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Deep Venous Thrombosis: A Comparison of Ethnic Groups From the DVT FREE Registry FREE TO VIEW

Kenneth T. Horlander, MD; Kenneth V. Leeper, MD; Samuel Z. Goldhaber, MD; Victor F. Tapson, MD
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Emroy University School of Medicine, Atlanta, GA


Chest. 2003;124(4_MeetingAbstracts):236S. doi:10.1378/chest.124.4_MeetingAbstracts.236S-a
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PURPOSE:  Identify ethnic differences among patients with newly diagnosed DVT.

METHODS:  DVT FREE; a multicenter prospective survey of 5451 patients enrolled at 183 sites in the United States. Diagnosis of DVT confirmed by venous duplex ultrasound. There were no exclusion criteria.

RESULTS:  Demographics of patients with DVT (Table 1


Caucasian (n=3928)African American (n=930)Asian (n=23)Hispanic (n=210)Other (n=41)Unknown (n=319)Male n (%) n=2559 (47%)1866 (48)422 (45)11(48)92 (44)17 (42)151(47)Female n (%) n=2892 (53%)2062 (52)508 (55)12 (52)118 (56)24 (58)168 (53)Diagnosed as outpatients n (%)2022 (51)402 (43)9 (39)107 (51)18 (44)167 (52)Diagnosed as inpatients n (%)1906 (49)528 (57)14 (61)103 (49)23 (56)152 (48)Median Age (yrs)686161575765Median Height (cm)170.2170.2162.6165.1165.1168.9Median Body Mass Index (kg/m2)27.126.624.128.029.427.9). Of 5451 patients with DVT, 72% Caucasian (n=3928), 17% African American (n=930), 4% Hispanic (n=210), <1% Asian (n=23), 1% other (n=41), and 6% unknown (n=319). Median duration of symptoms prior to diagnosis was lowest among Asians (2 days), highest among other ethnic groups (4 days) and similar among remaining groups (3 days). Upon admission, median duration of hospitalization was longer for African-Americans and Hispanics (10 days). History of cigarette smoking (74%), hypertension (71%) and cancer (77.6%) were major comorbidities (Table 2


Comorbidity (n=5451)CaucasianAfrican AmericanAsianHispanicOtherUnknownCigarette Smoking n (%) n=2182 (40%)1611 (74)374 (17)6 (0.3)62 (2.8)12 (0.6)117 (5.3)Hypertension n (%) n=2707(50%)1914 (71)572 (21)9 (0.3)85 (3)15 (0.6)112 (4.1)Cancer n (%) n=1782 (33%)1382 (77.6)235 (13.2)9 (0.5)50 (2.8)11 (0.6)95 (5.3)). Prior to diagnosis, 25% (n=1372) of patients received prophylaxis (pharmacologic/mechanical or both): 71% Caucasians (n=969), 19% African American (n=261), 4% Hispanic (n=50), <1% Asian (n=7), 1% other (n=13), and 5% unknown (n=72). Prior treatment received by 5% (n=291) of patients: 71% Caucasians (n=206), 16% African American (n=47), 4% Hispanic (n=12), <1% Asian (n=2), <1% other (n=2), and 8% unknown (n=72). Fifty percent (n=2631) received no prior prophylaxis/treatment. Low molecular weight heparin (LMWH) used as a “bridge” to warfarin in 2143 patients (39%) and intravenous unfractionated heparin (UFH) used in 1926 patients (35%).CONCLUSIONS: There are differences between ethnic groups when DVT is diagnosed including: demographics, comorbidities, prophylaxis, and treatment. Further analysis is needed to explain these differences as well as the delayed diagnosis for some ethnic groups and the disparity between groups receiving prior DVT prophylaxis or treatment.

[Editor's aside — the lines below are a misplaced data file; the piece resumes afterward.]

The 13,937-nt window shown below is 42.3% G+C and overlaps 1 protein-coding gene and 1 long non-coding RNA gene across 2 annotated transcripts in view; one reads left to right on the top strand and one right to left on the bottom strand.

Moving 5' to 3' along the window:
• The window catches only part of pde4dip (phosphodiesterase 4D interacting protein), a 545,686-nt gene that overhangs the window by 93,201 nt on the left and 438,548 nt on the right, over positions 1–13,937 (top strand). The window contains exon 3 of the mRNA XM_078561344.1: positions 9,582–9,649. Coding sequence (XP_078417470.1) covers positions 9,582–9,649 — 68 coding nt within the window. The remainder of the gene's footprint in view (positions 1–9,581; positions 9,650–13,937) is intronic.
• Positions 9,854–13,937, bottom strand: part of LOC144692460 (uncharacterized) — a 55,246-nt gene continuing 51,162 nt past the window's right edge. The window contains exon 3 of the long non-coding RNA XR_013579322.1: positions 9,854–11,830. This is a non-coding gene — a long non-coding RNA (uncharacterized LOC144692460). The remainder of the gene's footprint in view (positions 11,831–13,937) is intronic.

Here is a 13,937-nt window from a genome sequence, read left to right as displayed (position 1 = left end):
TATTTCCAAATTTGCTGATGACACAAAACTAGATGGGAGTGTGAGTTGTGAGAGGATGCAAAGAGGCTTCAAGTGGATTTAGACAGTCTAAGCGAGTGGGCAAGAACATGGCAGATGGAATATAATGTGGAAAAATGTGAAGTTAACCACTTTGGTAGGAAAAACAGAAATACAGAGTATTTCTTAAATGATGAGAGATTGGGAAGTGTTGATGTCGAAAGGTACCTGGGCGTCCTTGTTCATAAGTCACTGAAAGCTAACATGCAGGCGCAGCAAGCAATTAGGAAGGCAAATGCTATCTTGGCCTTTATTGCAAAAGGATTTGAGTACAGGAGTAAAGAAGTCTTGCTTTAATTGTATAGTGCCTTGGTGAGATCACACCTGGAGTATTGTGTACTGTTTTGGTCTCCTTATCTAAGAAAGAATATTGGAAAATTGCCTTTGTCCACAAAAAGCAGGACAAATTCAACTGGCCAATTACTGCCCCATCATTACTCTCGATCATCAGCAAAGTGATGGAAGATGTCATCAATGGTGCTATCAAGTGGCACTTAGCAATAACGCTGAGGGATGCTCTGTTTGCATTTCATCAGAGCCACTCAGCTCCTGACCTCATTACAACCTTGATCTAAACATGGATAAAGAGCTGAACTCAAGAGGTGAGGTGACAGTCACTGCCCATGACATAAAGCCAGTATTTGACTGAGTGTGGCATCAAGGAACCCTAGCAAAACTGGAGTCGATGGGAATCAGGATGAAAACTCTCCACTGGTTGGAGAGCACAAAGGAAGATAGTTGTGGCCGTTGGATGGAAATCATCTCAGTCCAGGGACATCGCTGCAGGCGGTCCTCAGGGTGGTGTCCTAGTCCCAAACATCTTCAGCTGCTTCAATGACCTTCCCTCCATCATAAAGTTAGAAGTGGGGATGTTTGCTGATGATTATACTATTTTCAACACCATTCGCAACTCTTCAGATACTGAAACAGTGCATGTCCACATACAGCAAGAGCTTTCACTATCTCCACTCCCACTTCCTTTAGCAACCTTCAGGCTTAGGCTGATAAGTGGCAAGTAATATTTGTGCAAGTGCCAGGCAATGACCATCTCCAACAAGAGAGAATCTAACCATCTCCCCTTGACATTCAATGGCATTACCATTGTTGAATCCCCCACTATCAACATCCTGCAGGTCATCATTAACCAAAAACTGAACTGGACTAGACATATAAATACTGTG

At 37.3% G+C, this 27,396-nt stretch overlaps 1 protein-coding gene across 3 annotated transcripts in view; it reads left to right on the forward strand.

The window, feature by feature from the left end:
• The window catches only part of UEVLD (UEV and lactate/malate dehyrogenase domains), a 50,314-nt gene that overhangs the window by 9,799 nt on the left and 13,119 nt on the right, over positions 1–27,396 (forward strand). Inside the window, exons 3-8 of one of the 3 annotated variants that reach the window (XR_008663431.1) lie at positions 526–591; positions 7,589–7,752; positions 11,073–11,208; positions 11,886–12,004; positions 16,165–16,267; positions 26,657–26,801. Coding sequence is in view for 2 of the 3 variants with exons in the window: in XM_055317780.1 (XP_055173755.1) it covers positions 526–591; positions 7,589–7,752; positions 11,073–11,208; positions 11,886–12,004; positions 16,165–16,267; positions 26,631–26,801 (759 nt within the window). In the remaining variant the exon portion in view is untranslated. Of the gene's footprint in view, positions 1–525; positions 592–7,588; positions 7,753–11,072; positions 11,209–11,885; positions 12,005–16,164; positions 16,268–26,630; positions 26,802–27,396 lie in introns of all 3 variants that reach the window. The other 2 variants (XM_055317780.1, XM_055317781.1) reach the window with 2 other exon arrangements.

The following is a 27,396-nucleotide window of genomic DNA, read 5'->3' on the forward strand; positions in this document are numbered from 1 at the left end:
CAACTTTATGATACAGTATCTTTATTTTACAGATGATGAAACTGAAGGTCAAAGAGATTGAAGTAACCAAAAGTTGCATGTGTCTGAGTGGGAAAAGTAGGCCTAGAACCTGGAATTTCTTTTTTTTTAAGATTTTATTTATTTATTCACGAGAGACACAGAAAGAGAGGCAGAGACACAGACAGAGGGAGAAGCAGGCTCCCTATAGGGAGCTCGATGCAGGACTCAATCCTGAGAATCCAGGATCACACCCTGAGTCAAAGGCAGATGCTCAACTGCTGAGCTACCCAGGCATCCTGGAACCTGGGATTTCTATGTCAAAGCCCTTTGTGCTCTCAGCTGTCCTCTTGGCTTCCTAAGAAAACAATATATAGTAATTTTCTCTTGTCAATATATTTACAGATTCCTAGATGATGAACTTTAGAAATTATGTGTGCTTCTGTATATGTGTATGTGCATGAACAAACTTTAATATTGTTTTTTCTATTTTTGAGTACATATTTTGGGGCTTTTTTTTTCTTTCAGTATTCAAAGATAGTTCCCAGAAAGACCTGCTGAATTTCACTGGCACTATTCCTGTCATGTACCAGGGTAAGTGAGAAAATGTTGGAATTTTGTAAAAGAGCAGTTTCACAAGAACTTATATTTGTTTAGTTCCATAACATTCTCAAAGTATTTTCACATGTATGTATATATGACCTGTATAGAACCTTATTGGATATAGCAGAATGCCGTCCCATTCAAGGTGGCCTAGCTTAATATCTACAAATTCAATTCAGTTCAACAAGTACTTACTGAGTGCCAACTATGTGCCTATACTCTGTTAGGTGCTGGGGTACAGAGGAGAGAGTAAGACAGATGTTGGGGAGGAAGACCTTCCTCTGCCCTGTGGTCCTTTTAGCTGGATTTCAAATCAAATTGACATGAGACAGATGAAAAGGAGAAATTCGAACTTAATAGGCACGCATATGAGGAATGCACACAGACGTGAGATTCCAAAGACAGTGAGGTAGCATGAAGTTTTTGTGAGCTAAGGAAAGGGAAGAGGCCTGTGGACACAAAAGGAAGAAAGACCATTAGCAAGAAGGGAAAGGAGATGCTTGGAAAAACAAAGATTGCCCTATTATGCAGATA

CLINICAL IMPLICATIONS:  This data suggests there are ethnic and treatment differences between DVT patients. These differences may impact on morbidity and mortality associated with DVT.

DISCLOSURE:  K.T. Horlander, None.

Wednesday, October 29, 2003

12:30 PM - 2:00 PM




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